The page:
NEW YORK, RAW – The S&P 500 have dipped as fuel demand worries during a resurgent pandemic sent energy stocks lower but rising US Treasury yields lifted financials stocks, keeping Wall Street’s benchmark index near record levels.

Energy shares were the worst performing of the 11 major S&P sectors, down along with crude prices as mounting coronavirus cases and the potential for restrictions, particularly in China, raised worries about the fuel demand outlook.

China reported more COVID-19 infections while US cases and hospitalisations were at a six-month high as the Delta variant spread.

Financial shares gained, buoyed by a climb in the 10-year US Treasury yield back above the 1.30 per cent level as a report on job openings showed further evidence of an improving labour market.

“In general, of the economically sensitive cyclicals, it is the interest-rate sensitives that are going to celebrate this normalisation of yields, even if normal is 1.30 per cent versus where we were a week ago, which was 1.12 per cent. That is driving the action,” said Art Hogan, chief market strategist at National Securities in New York.

Investors will watch US inflation readings this week for hints about the path of Federal Reserve policy.

On Monday, Atlanta Fed president Raphael Bostic said the United States should be well past the pandemic crisis before the central bank raises rates.

Richmond Fed President Tom Barkin said high inflation this year may have already met one of the Fed’s benchmarks for raising interest rates.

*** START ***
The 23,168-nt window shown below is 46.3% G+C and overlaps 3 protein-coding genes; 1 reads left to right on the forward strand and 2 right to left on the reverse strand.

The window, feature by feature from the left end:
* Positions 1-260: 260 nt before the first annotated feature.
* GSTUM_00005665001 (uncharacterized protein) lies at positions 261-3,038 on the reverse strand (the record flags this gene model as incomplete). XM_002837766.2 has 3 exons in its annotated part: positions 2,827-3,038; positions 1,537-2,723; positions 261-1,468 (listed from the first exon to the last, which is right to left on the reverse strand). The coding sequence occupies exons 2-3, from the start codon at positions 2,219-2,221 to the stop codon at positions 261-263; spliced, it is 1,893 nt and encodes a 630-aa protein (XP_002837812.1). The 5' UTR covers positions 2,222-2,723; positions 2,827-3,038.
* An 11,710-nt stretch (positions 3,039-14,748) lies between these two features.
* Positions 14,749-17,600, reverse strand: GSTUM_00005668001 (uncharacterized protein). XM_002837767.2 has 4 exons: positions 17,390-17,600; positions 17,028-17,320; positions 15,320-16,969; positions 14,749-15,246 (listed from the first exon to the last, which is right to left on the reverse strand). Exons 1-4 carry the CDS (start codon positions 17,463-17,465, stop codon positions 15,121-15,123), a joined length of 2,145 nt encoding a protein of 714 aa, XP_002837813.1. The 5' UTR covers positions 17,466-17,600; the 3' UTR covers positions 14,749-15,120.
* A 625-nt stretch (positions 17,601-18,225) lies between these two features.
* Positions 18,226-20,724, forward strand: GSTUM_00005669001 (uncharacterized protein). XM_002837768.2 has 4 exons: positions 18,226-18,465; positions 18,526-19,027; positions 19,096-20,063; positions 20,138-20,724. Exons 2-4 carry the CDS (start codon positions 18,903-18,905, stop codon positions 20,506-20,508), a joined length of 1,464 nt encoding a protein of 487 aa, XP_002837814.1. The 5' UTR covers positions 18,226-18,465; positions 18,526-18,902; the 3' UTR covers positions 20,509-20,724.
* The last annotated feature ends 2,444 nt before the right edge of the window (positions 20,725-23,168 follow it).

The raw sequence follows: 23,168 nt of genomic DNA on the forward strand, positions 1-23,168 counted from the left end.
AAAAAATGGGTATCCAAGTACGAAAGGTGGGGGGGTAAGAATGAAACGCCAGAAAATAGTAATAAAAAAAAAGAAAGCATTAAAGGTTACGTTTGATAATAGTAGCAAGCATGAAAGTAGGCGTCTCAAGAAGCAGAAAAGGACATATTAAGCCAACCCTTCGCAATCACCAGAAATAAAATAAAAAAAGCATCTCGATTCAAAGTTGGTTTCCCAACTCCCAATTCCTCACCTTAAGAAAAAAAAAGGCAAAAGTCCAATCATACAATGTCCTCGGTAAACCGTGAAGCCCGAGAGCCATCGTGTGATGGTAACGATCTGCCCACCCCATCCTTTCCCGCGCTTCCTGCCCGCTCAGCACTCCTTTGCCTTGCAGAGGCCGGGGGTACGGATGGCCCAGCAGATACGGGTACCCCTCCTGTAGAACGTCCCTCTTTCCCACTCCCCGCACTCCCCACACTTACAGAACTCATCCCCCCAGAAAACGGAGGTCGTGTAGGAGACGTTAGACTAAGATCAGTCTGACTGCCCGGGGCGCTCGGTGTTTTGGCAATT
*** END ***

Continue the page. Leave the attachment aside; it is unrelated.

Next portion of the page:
Later this month, a meeting of Fed leaders in Jackson Hole, Wyoming is expected to provide insight into the central bank’s potential plan to begin tapering its bond purchases.

The Dow Jones Industrial Average fell 107.91 points, or 0.31 per cent, to 35,100.6, the S&P 500 lost 4.11 points, or 0.09 per cent, to 4,432.41 and the Nasdaq Composite added 24.42 points, or 0.16 per cent, to 14,860.18.

A strong earnings season has helped US stocks climb to record highs over the past two weeks as several consensus-beating results from major firms reinforced belief in a post-COVID economic recovery.

As of Friday, analysts expected second-quarter profit growth of 93.1 per cent for S&P 500 companies, according to IBES data from Refinitiv.

Of the 443 companies in the index that have reported earnings so far, 87.4 per cent beat analyst expectations, the highest on record.

Sanderson Farms Inc climbed after it agreed to be bought for $US4.53 billion ($A6.18 billion) by commodities trader Cargill Inc and investment firm Continental Grain Co at a time when meat prices have been soaring.

Tyson Foods Inc advanced after the meat processing company raised its forecast for fiscal 2021 revenue.